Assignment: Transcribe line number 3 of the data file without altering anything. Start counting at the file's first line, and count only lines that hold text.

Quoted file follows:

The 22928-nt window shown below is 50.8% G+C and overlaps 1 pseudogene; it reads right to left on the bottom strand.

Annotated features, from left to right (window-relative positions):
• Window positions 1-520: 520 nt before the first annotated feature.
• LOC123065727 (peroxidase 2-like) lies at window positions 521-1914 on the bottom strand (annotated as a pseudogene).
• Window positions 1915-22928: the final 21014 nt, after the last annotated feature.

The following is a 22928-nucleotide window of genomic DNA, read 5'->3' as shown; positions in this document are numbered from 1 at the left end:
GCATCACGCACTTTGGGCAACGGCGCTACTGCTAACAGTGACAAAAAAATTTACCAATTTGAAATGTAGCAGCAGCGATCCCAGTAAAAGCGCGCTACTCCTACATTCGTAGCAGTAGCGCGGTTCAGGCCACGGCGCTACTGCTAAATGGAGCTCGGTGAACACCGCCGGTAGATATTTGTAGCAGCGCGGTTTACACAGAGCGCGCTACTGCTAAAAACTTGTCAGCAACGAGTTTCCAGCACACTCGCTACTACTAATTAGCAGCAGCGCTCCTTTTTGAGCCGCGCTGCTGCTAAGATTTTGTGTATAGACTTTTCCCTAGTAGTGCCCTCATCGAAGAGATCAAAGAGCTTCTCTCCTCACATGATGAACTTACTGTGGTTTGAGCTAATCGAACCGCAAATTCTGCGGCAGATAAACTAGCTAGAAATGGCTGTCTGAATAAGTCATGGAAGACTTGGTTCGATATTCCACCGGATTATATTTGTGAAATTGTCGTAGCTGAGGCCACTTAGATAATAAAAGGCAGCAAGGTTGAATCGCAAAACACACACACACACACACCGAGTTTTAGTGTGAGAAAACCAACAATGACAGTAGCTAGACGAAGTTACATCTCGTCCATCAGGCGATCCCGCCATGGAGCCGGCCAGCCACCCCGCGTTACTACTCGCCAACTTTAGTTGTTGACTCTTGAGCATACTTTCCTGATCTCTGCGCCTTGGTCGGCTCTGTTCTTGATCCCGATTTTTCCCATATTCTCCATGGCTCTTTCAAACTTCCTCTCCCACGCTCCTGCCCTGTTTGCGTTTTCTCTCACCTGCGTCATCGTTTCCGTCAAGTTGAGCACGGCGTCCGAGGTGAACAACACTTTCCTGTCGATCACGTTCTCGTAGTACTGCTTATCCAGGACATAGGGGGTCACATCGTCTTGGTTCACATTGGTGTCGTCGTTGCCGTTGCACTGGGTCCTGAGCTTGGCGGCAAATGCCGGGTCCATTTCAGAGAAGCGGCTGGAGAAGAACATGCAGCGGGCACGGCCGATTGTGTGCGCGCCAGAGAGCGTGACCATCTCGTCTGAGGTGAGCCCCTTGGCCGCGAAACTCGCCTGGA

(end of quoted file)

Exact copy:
• Window positions 1-520: 520 nt before the first annotated feature.